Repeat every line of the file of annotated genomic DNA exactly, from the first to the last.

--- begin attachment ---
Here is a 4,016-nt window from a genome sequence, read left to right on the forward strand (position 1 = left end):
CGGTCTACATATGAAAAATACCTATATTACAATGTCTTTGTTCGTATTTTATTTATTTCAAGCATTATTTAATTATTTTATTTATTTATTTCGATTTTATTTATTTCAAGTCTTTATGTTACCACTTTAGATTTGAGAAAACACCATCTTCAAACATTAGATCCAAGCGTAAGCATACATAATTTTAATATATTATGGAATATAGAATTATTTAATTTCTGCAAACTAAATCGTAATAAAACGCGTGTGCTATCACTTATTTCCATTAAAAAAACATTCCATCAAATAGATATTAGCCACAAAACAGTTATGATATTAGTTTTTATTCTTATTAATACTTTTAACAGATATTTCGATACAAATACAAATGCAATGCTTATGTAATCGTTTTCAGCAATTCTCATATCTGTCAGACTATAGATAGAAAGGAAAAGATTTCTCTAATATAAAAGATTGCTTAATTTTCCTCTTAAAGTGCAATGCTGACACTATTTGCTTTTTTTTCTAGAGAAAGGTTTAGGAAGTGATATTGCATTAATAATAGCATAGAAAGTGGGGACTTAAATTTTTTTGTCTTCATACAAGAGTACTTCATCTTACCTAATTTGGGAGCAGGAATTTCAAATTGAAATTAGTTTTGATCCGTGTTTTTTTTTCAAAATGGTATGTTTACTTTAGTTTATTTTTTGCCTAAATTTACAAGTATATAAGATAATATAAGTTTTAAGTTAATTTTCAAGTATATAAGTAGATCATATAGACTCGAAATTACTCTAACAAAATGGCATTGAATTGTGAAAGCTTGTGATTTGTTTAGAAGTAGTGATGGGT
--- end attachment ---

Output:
Here is a 4,016-nt window from a genome sequence, read left to right on the forward strand (position 1 = left end):
CGGTCTACATATGAAAAATACCTATATTACAATGTCTTTGTTCGTATTTTATTTATTTCAAGCATTATTTAATTATTTTATTTATTTATTTCGATTTTATTTATTTCAAGTCTTTATGTTACCACTTTAGATTTGAGAAAACACCATCTTCAAACATTAGATCCAAGCGTAAGCATACATAATTTTAATATATTATGGAATATAGAATTATTTAATTTCTGCAAACTAAATCGTAATAAAACGCGTGTGCTATCACTTATTTCCATTAAAAAAACATTCCATCAAATAGATATTAGCCACAAAACAGTTATGATATTAGTTTTTATTCTTATTAATACTTTTAACAGATATTTCGATACAAATACAAATGCAATGCTTATGTAATCGTTTTCAGCAATTCTCATATCTGTCAGACTATAGATAGAAAGGAAAAGATTTCTCTAATATAAAAGATTGCTTAATTTTCCTCTTAAAGTGCAATGCTGACACTATTTGCTTTTTTTTCTAGAGAAAGGTTTAGGAAGTGATATTGCATTAATAATAGCATAGAAAGTGGGGACTTAAATTTTTTTGTCTTCATACAAGAGTACTTCATCTTACCTAATTTGGGAGCAGGAATTTCAAATTGAAATTAGTTTTGATCCGTGTTTTTTTTTCAAAATGGTATGTTTACTTTAGTTTATTTTTTGCCTAAATTTACAAGTATATAAGATAATATAAGTTTTAAGTTAATTTTCAAGTATATAAGTAGATCATATAGACTCGAAATTACTCTAACAAAATGGCATTGAATTGTGAAAGCTTGTGATTTGTTTAGAAGTAGTGATGGGT